Florida Service Dog and Support Animal Law

Posted by floridacondoattorneys on December 4th, 2018

The federal government defines and regulates service dogs and support animals; but, these animals are also regulated and governed by Florida state and local condo/homeowner association laws. Although the federal government holds a particular stance towards service dogs and emotional support animals in public and in the home, Florida state and local homeowner association law can contradict and overrule national regulations. This means support animal and service dog laws in Florida are not identical to federal laws regarding service dogs and support animals.

About Service Dogs and Support Animals

According to the federal government, a service dog refers to any type of assistance dog specifically trained to help people who have disabilities; qualifying disabilities include mobility impairments, hearing impairments, visual impairments, seizures, and mental disorders. Service dogs are specially trained and certified, and a doctor is usually needed to verify a person’s need for a service dog.

The federal government recognizes a support animal, also known as an emotional support animal, as a companion animal that provides some benefits for a person disabled by a mental health condition or emotional disorder. A doctor or medical professional must also legitimize the need for an emotional support animal. Emotional support animals are usually dogs, but can also be other animals such as cats.

The main difference between a service dog and an emotional support animal is that a service dog requires specialized training to assist their owner with a disability-related task, while an emotional support animal does not need any specialized training.

About U.S. and Florida Law (Regarding Service Dogs and Support Animals)

Emotional support animals are recognized by the Fair Housing Amendment Act (FHAA) and the U.S. Department of Housing and Urban Development (HUD), but are not covered by the Americans with Disabilities Act (ADA). Therefore, it is federally legal to have a support animal in your home, but you can’t bring a support animal to public places such as stores and restaurants.

According to HUD, emotional support animals can relieve anxiety and depression and alleviate stress-induced pain in people with certain medical conditions influenced by stress. According to this federal department, emotional support animals and service dogs are allowed in all residencies. Yet, many Florida condominium and homeowner associations only allow service dogs and do not usually permit emotional support animals. At that, to have a service dog in your home in Florida one must jump through multiple legal and bureaucratic hoops.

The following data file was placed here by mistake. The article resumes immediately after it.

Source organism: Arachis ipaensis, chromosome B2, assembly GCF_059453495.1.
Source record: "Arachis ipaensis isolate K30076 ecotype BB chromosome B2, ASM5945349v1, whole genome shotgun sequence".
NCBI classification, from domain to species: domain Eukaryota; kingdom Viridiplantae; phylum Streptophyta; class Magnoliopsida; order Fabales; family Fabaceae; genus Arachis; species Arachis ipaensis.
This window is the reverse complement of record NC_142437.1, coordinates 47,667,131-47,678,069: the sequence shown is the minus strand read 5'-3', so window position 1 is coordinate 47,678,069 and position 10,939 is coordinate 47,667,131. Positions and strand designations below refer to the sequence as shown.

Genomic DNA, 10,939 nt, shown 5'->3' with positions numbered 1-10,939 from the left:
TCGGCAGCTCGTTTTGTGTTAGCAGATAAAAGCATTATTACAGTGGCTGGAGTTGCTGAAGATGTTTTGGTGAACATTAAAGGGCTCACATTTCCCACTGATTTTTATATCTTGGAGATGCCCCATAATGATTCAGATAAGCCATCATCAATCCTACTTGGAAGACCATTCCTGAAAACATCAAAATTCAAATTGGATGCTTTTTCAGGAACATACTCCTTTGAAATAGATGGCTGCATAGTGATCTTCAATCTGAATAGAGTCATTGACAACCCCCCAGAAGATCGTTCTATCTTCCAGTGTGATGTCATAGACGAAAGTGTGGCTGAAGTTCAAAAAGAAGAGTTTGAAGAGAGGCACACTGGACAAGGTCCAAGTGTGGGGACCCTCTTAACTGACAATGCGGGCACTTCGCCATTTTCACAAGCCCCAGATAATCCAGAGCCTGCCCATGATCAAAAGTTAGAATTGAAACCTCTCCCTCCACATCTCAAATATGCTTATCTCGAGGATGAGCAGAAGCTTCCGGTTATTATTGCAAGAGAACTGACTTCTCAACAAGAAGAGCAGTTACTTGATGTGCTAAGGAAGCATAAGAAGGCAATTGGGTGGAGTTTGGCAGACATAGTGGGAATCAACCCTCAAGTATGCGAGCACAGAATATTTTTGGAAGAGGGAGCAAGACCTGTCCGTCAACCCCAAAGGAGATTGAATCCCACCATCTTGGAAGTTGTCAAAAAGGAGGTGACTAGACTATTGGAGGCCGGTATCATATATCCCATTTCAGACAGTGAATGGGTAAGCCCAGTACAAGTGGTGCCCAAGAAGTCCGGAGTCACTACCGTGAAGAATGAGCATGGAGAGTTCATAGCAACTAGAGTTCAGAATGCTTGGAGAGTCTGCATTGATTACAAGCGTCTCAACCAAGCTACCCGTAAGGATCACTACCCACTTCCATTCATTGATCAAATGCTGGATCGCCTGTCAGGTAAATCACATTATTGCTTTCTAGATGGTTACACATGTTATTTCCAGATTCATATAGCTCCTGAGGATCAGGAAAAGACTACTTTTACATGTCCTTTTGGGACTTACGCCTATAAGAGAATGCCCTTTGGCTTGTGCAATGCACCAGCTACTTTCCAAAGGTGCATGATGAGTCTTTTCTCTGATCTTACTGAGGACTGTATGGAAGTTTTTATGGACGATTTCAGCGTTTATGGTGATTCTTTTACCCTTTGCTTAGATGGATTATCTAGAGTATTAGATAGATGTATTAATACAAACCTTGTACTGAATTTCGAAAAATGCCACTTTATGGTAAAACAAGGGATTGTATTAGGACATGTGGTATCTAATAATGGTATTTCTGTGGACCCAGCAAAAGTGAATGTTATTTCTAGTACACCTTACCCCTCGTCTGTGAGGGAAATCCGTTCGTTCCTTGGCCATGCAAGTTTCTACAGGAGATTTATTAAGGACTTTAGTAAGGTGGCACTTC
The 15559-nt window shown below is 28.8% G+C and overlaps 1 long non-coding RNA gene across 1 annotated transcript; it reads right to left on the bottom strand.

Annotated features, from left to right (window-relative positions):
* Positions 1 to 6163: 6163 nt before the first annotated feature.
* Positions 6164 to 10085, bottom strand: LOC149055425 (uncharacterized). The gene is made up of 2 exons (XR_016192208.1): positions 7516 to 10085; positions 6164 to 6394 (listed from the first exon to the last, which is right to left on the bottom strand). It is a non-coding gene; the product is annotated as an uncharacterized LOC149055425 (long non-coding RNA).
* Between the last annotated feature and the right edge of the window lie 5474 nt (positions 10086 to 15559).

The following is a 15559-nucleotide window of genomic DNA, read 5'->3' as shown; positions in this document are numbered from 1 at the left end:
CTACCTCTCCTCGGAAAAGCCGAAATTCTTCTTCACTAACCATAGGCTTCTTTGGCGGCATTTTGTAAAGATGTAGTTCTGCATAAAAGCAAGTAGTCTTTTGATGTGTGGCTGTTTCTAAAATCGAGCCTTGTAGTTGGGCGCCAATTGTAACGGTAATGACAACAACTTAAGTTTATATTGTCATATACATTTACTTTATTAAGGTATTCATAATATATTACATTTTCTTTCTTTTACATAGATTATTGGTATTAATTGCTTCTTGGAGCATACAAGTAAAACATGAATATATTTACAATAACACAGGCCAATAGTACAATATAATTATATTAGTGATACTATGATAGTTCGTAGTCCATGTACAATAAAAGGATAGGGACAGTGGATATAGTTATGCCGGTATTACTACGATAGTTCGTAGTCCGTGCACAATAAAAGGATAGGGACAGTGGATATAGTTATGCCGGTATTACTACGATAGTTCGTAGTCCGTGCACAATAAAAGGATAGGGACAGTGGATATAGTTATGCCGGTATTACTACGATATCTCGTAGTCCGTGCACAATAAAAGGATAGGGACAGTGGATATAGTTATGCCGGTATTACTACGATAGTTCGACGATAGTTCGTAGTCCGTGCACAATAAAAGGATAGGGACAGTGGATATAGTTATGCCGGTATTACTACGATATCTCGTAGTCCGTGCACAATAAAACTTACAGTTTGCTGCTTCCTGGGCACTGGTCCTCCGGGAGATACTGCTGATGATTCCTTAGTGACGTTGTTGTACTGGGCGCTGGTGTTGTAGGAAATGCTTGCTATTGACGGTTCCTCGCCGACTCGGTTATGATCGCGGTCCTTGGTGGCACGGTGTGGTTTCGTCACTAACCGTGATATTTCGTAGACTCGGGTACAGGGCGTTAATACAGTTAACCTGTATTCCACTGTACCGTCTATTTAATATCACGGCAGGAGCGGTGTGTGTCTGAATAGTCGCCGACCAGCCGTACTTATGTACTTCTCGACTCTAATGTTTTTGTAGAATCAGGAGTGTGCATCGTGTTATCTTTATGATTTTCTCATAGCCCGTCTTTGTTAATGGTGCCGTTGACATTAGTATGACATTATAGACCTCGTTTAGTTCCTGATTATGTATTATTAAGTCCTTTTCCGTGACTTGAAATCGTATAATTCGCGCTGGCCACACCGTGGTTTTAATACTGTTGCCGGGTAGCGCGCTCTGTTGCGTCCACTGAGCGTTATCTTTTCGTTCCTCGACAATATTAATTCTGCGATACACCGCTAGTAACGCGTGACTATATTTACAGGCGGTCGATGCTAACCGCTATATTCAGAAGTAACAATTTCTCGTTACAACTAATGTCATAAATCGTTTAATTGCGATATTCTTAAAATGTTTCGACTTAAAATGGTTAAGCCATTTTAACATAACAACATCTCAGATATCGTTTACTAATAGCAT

Florida has had a serious problem with individuals fraudulently claiming to need and/or have a service dog or an emotional support animal; therefore, Florida service dog law has made it a second-degree misdemeanor to misrepresent your animal as a service or emotional support animal. A Florida public accommodation can also legally ask you if your animal is a service animal necessary for disability and what disability-related tasks the animal is trained to perform for you. Much more will be asked of you from a Florida condo or homeowners association if you wish to live with a service dog or emotional support animal.

If you wish to have a service dog or support animal in your home in Florida you will have to answer many more questions than the above-posed questions regarding service and support animals in public spaces. Support animal and service dog laws in Florida regarding said animals in the home are vastly different from the federal U.S. stance on service and support animals in the home. In order to prevent Florida condo or homeowner associations from asking for more information about your disability and service/support animal than is granted by law, you may wish to access and utilize a specialized attorney. Also, a Florida condo or homeowner association will not give you an automatic accommodation because you are disabled; you must provide extensive and reliable documentation to establish that you have a disability and that the service/support animal provides some sort of disability-related assistance or emotional support.

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